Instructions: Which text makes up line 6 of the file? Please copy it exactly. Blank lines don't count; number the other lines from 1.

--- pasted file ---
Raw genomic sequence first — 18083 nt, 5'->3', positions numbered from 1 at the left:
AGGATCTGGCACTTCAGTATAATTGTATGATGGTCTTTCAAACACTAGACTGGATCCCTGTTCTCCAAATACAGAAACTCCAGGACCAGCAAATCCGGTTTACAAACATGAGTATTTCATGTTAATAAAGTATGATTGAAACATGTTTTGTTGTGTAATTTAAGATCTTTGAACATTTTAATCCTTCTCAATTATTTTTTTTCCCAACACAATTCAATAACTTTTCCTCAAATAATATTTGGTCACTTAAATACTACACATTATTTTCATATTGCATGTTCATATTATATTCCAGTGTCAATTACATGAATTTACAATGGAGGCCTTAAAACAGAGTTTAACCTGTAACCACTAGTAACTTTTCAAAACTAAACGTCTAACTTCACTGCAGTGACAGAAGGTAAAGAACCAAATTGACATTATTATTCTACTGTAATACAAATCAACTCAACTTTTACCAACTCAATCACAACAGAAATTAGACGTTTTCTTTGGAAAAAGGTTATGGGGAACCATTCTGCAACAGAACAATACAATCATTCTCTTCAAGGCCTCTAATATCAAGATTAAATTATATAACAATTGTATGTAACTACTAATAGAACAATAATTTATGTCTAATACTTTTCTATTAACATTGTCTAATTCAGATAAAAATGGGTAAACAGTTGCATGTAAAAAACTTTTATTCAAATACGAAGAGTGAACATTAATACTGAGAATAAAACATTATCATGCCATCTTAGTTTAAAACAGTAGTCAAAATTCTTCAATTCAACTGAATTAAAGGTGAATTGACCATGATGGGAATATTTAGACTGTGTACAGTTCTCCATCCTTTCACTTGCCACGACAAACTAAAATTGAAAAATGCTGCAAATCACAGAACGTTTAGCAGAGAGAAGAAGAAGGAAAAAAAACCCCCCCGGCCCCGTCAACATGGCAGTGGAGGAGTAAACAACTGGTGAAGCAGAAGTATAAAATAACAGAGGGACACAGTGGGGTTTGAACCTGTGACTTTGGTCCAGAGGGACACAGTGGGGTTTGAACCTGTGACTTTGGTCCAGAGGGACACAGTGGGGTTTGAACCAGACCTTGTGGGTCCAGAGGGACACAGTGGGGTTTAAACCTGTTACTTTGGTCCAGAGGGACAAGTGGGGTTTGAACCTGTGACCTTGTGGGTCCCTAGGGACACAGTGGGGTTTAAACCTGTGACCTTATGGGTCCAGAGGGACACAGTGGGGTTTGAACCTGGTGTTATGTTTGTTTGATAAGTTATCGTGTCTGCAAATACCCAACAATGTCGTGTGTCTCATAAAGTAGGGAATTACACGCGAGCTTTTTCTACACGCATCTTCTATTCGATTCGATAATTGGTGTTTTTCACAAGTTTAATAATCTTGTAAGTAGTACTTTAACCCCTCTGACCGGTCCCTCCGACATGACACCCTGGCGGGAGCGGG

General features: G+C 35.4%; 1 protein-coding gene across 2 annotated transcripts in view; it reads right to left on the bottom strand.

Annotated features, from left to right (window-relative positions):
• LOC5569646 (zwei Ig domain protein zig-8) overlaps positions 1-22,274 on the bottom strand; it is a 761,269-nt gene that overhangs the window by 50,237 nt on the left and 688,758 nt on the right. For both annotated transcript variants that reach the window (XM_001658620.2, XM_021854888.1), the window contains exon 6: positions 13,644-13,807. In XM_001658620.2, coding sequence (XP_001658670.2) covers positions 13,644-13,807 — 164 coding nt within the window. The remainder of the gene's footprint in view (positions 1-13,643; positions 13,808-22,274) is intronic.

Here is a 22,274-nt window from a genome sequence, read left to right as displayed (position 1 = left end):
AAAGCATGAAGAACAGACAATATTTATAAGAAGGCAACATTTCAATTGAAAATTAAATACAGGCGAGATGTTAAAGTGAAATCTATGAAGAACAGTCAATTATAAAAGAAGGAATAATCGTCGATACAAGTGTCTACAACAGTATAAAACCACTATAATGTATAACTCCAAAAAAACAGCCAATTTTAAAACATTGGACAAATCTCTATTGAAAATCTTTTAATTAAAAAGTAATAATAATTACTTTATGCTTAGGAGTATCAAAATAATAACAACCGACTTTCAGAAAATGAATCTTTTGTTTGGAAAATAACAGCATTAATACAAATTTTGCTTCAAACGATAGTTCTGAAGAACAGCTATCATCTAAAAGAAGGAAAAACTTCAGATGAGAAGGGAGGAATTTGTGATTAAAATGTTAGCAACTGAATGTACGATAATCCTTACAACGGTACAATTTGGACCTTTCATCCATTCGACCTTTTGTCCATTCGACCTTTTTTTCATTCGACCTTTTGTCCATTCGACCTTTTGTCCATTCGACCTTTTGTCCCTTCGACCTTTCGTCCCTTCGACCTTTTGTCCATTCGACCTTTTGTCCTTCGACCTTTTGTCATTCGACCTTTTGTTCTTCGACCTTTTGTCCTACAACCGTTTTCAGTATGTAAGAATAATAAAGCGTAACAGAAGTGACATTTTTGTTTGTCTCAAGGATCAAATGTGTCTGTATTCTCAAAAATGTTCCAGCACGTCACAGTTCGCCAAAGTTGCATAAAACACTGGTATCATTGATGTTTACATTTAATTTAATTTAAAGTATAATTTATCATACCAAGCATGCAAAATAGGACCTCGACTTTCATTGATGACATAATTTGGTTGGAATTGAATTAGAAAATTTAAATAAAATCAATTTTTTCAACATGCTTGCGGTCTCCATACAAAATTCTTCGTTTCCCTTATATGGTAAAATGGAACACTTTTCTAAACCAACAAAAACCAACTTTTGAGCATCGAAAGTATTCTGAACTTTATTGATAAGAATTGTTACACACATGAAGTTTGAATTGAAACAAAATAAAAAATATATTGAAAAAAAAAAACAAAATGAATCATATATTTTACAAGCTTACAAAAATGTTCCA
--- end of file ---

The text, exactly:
Here is a 22,274-nt window from a genome sequence, read left to right as displayed (position 1 = left end):